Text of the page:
Bankruptcy judges get tough on debtors who don’t surrender property gas jet size chart

That was in federal court, which handles bankruptcy cases. Yet in state court, Metzler hired a lawyer and continued to fight the foreclosure. She still has her house. So do some other debtors who promised to surrender their homes but kept battling the bank.

That’s not fair, lenders are starting to argue. When people say they are going to surrender property, they should do so or face a penalty. It’s an argument that’s finding a receptive ear among a small but growing number of bankruptcy judges.

Debtors are allowed to keep, or "exempt," $1,000 worth of furniture, jewelry and other personal property except when a homestead is being surrendered. In that case, the debtor can keep $5,000 in personal property, a substantial amount given that personal items are valued for bankruptcy purposes at yard sale prices.

Cheryl Troutt of Stuart claimed the full $5,000 exemption — the so-called "wild card exemption" — when she agreed to surrender her home two years ago. She got a discharge, meaning most of her debts were forgiven, and her bankruptcy case was closed.

Repeatedly warned to "play by the rules," Troutt finally agreed to stop her state court case against the bank. However, the bank is seeking sanctions against her and she faces possible revocation of her discharge — "a horrible remedy," the judge told her, because "creditors can literally pursue you forever."

In another South Florida case, a Boca Raton couple kept $10,000 in personal property — $5,000 each — after they, too, agreed to surrender their home. But they continued fighting the lender in state court even though they hadn’t made a payment on their $500,000 mortgage since 2009.

Metzler’s action "disavowed her representations to this (bankruptcy) court and show that her confirmation was procured by fraud," an attorney for Wells Fargo alleged in a motion asking the judge to revoke confirmation of the Chapter 13 plan.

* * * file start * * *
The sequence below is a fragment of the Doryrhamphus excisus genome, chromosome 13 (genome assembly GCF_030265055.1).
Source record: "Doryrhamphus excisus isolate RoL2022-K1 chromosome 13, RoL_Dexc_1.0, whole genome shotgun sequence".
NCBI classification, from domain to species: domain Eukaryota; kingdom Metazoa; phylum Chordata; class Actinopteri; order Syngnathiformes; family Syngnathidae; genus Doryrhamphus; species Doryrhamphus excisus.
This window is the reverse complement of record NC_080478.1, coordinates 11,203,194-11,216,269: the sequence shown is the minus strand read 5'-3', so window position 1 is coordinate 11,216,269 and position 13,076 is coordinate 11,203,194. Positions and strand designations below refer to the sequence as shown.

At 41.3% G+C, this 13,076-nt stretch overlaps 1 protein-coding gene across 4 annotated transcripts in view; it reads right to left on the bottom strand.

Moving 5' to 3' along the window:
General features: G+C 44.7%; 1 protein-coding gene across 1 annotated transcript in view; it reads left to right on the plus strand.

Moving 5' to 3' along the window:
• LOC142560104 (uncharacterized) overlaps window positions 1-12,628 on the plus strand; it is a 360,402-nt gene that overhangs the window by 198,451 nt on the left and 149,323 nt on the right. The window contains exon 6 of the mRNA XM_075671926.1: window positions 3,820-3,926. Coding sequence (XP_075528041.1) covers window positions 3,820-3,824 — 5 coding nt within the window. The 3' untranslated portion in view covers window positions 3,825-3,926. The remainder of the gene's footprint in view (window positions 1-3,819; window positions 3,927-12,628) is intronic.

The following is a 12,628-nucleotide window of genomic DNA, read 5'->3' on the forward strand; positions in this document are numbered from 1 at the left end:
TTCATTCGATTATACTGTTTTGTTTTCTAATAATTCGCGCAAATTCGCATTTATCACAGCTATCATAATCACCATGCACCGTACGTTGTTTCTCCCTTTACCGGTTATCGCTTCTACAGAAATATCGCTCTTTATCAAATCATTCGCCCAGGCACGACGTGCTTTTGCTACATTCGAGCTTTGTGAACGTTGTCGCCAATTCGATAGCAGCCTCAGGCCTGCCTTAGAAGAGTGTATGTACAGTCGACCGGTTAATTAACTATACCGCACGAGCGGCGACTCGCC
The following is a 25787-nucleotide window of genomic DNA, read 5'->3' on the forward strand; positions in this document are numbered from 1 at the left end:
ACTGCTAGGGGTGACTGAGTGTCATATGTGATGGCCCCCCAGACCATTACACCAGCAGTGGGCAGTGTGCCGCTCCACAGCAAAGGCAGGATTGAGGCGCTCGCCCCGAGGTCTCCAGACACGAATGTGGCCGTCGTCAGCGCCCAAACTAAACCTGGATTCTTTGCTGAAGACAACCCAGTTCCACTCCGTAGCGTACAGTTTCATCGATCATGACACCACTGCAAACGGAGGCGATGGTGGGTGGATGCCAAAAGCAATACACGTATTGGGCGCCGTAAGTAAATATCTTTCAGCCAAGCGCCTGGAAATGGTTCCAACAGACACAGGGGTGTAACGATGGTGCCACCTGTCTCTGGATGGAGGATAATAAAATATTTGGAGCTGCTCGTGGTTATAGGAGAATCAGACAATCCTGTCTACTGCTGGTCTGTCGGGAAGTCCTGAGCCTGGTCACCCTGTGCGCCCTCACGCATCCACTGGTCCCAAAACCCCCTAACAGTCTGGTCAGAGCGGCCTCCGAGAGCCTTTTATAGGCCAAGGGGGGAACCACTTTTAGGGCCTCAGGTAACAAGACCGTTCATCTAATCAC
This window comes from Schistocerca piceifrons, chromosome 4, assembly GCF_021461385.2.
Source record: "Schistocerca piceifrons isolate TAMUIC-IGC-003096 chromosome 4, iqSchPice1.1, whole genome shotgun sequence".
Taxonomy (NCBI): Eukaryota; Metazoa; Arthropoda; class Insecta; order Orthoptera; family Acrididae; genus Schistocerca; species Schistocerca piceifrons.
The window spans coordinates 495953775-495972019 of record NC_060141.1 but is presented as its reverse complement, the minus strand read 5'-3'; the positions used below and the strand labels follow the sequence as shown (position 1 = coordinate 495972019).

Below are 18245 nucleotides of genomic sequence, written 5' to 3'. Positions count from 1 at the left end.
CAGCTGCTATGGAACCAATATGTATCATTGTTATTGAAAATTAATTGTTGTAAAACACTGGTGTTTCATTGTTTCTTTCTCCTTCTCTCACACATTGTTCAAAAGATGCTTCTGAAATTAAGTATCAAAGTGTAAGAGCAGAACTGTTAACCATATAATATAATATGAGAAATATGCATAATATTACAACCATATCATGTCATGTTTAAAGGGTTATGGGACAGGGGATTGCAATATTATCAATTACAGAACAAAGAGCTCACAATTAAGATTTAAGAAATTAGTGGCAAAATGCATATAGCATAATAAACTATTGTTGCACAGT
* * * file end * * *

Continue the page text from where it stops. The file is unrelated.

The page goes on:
Referring to Metzler and a Tampa debtor who also failed to surrender property, Williamson found that both "plainly took overt acts" to prevent lenders from foreclosing. Although bankruptcy law does not define "surrender," Williams agreed with two appeals court rulings that "surrender … requires a debtor to relinquish secured property and make it available" to the bank or other secured creditor.

But, "I sense that you’re going to see a number of other creditors beginning to pick up on this as a line of attack rather than be mired in state court where things move extremely slowly," Leonard said. "This has the benefit of asking the bankruptcy court to revisit the issue of whether (debtors) are entitled to discharge of their debts if they haven’t lived up to representations they made to the court."

One debtor who said he would surrender property but did not has avoided any penalty. At the peak of the real estate boom in 2005, Michael Andolino paid $875,000 for a waterfront house near his own home in Clearwater’s upscale Island Estates.

However, Andolino was unable to carry out the plan, so his case was converted to a Chapter 7 liquidation. At that point, according to the bankruptcy code, he should have declared his intention to either make mortgage payments or surrender the house.

In the meantime, Andolino has been renting the 2,600-square-foot pool home to a family from Texas. A woman who answered the door recently said that she found it on Craiglist and that Andolino had told her it was in foreclosure. She would not say what the rent is, but on his 2013 bankruptcy filing, Andolino reported $19,2000 in rental income for the first seven months of that year.